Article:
“It’s Just a Bruise…Right?” Identification, Management, and Treatment of Osseous Contusions
Dr. Kirk Brumels and Professor Margaret Frens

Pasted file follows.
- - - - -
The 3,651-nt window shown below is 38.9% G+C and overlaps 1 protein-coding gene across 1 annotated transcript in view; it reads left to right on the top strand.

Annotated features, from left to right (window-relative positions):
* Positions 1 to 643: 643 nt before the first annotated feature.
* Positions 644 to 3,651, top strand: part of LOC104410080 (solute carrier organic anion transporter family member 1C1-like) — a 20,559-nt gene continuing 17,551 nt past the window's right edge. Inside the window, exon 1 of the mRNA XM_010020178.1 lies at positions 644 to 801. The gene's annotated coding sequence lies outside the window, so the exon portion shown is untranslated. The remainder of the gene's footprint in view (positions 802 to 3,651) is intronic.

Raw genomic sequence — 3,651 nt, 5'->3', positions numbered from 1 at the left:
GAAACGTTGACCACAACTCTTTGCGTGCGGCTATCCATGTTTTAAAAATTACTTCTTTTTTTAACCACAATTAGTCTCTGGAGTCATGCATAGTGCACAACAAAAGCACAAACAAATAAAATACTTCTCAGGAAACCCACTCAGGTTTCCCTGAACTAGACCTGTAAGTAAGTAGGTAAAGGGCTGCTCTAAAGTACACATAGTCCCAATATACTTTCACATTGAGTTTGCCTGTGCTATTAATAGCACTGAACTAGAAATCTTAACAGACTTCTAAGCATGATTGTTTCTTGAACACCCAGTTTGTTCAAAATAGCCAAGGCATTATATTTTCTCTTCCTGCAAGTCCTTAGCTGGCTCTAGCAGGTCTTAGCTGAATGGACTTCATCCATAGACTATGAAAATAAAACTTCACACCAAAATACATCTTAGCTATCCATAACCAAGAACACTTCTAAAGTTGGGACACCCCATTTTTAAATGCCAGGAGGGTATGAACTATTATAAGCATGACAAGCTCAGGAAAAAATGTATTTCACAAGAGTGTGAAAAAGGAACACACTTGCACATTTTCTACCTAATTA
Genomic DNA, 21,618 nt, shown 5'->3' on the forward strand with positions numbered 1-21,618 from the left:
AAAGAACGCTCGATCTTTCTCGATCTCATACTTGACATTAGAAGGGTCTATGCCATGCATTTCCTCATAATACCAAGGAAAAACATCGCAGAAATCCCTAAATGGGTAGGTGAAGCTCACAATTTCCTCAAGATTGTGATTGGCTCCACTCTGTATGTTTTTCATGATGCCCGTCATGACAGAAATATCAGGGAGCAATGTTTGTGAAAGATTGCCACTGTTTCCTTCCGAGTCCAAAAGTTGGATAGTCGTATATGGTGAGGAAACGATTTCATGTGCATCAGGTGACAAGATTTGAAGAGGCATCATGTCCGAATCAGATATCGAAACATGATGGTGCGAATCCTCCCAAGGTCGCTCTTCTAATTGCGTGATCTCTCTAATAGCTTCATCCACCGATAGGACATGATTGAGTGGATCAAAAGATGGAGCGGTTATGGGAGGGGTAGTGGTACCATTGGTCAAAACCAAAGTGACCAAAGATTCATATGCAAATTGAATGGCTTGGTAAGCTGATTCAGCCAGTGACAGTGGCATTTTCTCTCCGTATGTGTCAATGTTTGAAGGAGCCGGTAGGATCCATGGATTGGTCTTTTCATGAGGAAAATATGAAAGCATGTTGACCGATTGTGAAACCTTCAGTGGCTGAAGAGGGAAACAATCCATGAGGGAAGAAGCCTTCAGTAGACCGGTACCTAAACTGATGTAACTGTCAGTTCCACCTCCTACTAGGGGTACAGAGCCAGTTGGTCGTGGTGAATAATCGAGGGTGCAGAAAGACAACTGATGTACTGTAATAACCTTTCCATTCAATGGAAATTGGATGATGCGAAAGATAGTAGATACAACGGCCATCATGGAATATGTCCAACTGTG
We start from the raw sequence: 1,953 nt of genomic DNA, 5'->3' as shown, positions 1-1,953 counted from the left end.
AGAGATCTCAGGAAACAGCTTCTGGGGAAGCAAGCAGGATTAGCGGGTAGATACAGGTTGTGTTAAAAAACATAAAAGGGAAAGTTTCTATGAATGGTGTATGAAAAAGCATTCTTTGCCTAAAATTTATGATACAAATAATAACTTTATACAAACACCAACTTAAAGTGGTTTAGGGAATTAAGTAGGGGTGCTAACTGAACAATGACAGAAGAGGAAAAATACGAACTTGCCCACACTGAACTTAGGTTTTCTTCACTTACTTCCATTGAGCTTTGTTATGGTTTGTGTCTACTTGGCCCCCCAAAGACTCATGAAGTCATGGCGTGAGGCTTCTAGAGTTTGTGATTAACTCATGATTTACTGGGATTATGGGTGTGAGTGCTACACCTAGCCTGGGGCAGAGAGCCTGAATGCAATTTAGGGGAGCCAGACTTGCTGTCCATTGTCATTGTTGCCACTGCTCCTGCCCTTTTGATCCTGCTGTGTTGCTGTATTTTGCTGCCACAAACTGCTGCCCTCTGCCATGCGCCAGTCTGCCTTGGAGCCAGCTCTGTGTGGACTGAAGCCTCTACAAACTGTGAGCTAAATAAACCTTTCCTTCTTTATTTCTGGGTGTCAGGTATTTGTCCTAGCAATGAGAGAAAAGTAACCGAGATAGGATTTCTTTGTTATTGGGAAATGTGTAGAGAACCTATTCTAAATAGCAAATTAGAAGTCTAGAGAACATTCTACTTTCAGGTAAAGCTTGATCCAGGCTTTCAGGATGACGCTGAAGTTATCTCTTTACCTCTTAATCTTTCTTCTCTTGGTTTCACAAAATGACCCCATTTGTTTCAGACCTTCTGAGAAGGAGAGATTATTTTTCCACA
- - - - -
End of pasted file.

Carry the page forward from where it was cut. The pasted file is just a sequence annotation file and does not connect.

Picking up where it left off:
An osseous contusion, more commonly known as a bone bruise, is caused by a macro-trauma or multiple micro-traumas to the bone. Bone bruises often accompany soft tissue damage associated with joint injury and therefore go unnoticed and untreated since the primary concern is the soft tissue damage. Complications can occur when treatment for the soft tissue injury is ineffective due to the undetected bone bruise. The gold standard test to identify a bone bruise is an MRI, and after one is obtained, there is a better understanding of steps to take in order to treat the entire injury. Bone is highly vascularized and the spongy/trabecular bone is the damaged structure. Subperiosteal hematoma, interosseous bruise, and subchondral bruise are the three different types of bone bruises which differ by the location of the hematoma. Recovery can take anywhere between four months and one year, and pain is often present for the majority of the healing process; this is longer than the recovery time of most soft tissue injuries. Bone bruises commonly occur during an ACL reconstruction, but are not included in the protocol for rehabilitation. Through awareness of osseous contusions, practitioners can have a better understanding of a patient’s pain and necessary recovery time. In this study, a specific case of an osseous contusion is examined and used as an example to present the identification process, treatment options, and management decisions.
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